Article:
Simple Soft Circuit Button

Ever wanted a durable and reliable soft circuit button? With just a little bit of conductive thread, two pieces of fabric and some batting you can make your very own.

The materials you’ll need:

1/8 yard of non-conductive fabric 1/16 yard of non-conductive batting 36″ of conductive thread 2 conductive snaps A little bit of velcro tape A piece of paper to draw a pattern with An Arduino circuit to test with You can get most of these materials from any fabric or craft store. Batting comes in different weights depending on how fluffy you want it to be. You can also replace it with neoprene or felt, but that won’t be as soft or as pliable.

And the tools:

Sewing Machine Hand Sewing Needle Tailor’s Chalk Quilters’ Pins Multimeter To test out the soft circuit button, I made a quick circuit for my Arduino. The button can be attached to any of the digital pins to act as a simple on/off switch. When attached to an analog pin, it can even act as a rudimentary pressure sensor. Plus, if you have some anti-static foam (the stuff your electronics are usually packed with) you can stuff it inside your button and turn it into a DIY Force Sensitive Resistor!

Step 1: Sewing on the Conductive Thread

Cut out three squares of paper of the same size. Take one of them and cut out a smaller square in the middle. Place the one with the hole in the middle on the batting. This is going to be the pattern you follow. Whenever sewing things together, you always want to leave a little bit of room on the fabric for seam allowance. So pin down the paper pattern on your batting then cut out outside the paper’s edges, leaving about 5/8″ of room on each side. Cut out the middle also with a little bit of seam allowance.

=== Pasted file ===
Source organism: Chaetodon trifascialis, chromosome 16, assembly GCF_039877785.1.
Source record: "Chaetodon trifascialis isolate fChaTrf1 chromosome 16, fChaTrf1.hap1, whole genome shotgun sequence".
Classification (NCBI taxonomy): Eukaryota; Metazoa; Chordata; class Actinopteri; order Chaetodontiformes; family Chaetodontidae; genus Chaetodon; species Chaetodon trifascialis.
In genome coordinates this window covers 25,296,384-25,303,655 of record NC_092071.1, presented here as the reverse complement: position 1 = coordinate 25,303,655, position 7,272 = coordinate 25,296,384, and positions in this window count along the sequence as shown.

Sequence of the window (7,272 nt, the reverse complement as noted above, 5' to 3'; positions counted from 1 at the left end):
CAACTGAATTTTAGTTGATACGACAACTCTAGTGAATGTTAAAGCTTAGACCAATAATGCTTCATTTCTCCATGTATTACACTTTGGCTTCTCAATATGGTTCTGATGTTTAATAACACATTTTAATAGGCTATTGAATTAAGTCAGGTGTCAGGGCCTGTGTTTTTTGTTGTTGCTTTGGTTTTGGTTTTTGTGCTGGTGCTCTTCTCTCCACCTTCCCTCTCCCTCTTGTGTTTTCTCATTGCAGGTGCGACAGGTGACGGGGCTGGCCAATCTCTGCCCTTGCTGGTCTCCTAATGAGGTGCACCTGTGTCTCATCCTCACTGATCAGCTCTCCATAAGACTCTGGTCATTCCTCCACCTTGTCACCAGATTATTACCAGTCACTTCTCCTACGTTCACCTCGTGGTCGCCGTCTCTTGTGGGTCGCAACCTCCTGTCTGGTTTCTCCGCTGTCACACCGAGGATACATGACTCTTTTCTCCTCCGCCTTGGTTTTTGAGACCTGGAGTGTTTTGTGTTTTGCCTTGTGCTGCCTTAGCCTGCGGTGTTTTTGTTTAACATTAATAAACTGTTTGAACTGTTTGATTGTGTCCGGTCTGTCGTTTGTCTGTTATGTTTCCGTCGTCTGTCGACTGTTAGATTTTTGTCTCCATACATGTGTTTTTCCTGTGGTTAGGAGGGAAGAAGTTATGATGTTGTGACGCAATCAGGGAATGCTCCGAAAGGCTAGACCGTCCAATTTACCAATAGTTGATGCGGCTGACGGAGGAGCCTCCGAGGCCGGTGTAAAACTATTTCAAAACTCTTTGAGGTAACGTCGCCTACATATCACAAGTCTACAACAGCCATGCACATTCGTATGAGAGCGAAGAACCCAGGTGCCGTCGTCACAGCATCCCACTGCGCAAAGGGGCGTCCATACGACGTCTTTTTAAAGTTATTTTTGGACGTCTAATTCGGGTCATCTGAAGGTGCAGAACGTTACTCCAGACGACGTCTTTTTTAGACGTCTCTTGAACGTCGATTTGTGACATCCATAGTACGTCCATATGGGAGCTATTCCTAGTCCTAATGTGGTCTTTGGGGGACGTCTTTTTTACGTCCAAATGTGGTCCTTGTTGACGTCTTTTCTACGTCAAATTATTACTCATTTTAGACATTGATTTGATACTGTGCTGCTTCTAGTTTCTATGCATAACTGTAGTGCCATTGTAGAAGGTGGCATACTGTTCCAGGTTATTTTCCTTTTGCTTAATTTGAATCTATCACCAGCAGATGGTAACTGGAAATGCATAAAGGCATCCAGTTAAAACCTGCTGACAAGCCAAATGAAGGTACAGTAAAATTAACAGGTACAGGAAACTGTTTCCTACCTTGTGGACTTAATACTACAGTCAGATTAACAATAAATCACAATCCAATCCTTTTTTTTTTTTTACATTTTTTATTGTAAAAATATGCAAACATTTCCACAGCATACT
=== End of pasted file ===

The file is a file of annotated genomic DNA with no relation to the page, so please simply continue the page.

To prepare your fabric, pop a bobbin of conductive thread into your sewing machine. You can wind your own, or you can get these pre-wound from several sources like Adafruit, Sparkfun or Seeedstudio.

Take two pieces of fabric larger than the square patterns that you cut out. Sew diagonally across the fabric pieces on the bias. You may want to practice on a scrap piece first. Check the tension of your machine. A good trick for sewing with conductive thread in the bobbin is slightly lowering the tension of the top thread so the bobbin thread floats a little bit. This sometimes jams the machine, however, so be aware.

After sewing diagonally, sew a square pattern on one of the pieces and a cross-hair pattern on the other. You may want to draw it out with tailor’s chalk beforehand to help guide you. Test the pieces with a multimeter to make sure the conductive thread connects to each other from end to end.

When you’re finished sewing with conductive thread, line up the fabric pieces so the conductive thread is facing up. Make the diagonals face the same way. If you flip one over and place it on top of the other piece, it should create an X with the conductive threads. This will prevent short circuiting and make things easier later when we have to attach it to some wires for the circuit.

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Thanks for watching.

Nice idea - but probably of more interest in the E-Textiles and Craft forum